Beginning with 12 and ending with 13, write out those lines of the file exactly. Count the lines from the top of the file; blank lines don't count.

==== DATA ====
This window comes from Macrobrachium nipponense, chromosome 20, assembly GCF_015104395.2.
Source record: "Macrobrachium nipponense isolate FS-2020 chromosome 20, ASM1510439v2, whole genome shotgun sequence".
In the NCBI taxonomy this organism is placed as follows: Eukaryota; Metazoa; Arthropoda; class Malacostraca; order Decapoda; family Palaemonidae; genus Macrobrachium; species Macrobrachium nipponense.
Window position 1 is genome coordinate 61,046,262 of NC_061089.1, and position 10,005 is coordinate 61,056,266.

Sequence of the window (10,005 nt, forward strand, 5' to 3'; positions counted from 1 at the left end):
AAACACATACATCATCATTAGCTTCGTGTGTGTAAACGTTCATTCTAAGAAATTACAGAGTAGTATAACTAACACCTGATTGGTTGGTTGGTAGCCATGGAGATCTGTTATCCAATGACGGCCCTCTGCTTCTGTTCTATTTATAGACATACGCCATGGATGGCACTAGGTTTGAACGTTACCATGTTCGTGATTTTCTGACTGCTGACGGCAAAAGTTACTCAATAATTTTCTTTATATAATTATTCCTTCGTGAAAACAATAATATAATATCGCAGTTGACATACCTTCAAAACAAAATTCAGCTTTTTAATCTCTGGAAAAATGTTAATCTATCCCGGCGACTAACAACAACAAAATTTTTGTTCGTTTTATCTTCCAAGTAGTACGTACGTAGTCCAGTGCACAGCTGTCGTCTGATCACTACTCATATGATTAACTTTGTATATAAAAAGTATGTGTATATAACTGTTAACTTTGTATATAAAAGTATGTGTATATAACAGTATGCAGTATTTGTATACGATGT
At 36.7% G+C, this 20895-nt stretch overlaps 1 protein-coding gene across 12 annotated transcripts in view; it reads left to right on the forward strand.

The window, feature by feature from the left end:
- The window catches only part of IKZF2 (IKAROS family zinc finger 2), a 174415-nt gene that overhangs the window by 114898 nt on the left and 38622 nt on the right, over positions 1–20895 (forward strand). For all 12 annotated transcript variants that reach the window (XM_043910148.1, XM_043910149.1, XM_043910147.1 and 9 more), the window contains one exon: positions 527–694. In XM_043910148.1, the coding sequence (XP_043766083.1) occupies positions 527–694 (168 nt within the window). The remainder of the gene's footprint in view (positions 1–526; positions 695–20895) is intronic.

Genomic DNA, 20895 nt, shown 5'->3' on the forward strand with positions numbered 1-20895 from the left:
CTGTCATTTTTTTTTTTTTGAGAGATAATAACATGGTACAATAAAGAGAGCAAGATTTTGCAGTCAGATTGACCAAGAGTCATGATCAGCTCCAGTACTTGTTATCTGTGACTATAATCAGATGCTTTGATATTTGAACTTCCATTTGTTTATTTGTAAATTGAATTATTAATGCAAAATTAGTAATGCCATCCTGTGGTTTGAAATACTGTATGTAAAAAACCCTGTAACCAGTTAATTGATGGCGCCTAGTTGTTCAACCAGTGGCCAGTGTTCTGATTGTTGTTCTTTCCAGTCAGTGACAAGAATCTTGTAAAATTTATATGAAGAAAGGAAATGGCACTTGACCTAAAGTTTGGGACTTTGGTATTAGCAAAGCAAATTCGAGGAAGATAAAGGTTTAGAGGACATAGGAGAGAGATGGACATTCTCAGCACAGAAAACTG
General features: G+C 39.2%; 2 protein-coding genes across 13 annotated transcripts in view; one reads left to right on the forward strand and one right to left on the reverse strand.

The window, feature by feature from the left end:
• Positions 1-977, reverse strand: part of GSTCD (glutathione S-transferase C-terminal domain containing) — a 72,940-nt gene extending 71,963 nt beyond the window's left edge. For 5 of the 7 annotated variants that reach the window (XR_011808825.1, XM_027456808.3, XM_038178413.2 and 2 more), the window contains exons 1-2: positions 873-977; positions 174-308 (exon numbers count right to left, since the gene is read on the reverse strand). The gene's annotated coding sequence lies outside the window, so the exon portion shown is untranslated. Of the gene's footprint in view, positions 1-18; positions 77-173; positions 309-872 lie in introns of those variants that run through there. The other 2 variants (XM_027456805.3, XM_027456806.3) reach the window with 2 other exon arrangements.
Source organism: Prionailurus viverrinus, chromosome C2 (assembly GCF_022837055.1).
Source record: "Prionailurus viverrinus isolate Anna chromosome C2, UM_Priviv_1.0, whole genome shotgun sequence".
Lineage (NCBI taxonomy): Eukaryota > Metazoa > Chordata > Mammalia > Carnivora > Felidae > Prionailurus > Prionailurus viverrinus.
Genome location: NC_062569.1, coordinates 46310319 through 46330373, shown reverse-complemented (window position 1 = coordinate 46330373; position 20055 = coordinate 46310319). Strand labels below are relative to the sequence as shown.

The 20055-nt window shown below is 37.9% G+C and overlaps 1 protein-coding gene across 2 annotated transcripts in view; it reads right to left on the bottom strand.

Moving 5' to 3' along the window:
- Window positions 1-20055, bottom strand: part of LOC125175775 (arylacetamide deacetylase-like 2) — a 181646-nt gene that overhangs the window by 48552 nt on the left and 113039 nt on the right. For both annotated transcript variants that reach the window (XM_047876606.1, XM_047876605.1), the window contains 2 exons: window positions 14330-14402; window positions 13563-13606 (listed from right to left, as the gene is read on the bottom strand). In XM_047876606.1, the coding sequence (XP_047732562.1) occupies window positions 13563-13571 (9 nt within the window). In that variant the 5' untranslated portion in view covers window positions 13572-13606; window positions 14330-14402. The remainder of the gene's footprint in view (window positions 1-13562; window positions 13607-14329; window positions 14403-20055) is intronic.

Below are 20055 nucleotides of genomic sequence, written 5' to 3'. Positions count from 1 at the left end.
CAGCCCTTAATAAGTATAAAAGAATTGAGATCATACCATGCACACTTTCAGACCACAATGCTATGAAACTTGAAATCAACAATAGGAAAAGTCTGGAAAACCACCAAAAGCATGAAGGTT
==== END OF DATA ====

General features: G+C 39.2%; 2 protein-coding genes across 13 annotated transcripts in view; one reads left to right on the forward strand and one right to left on the reverse strand.

The window, feature by feature from the left end: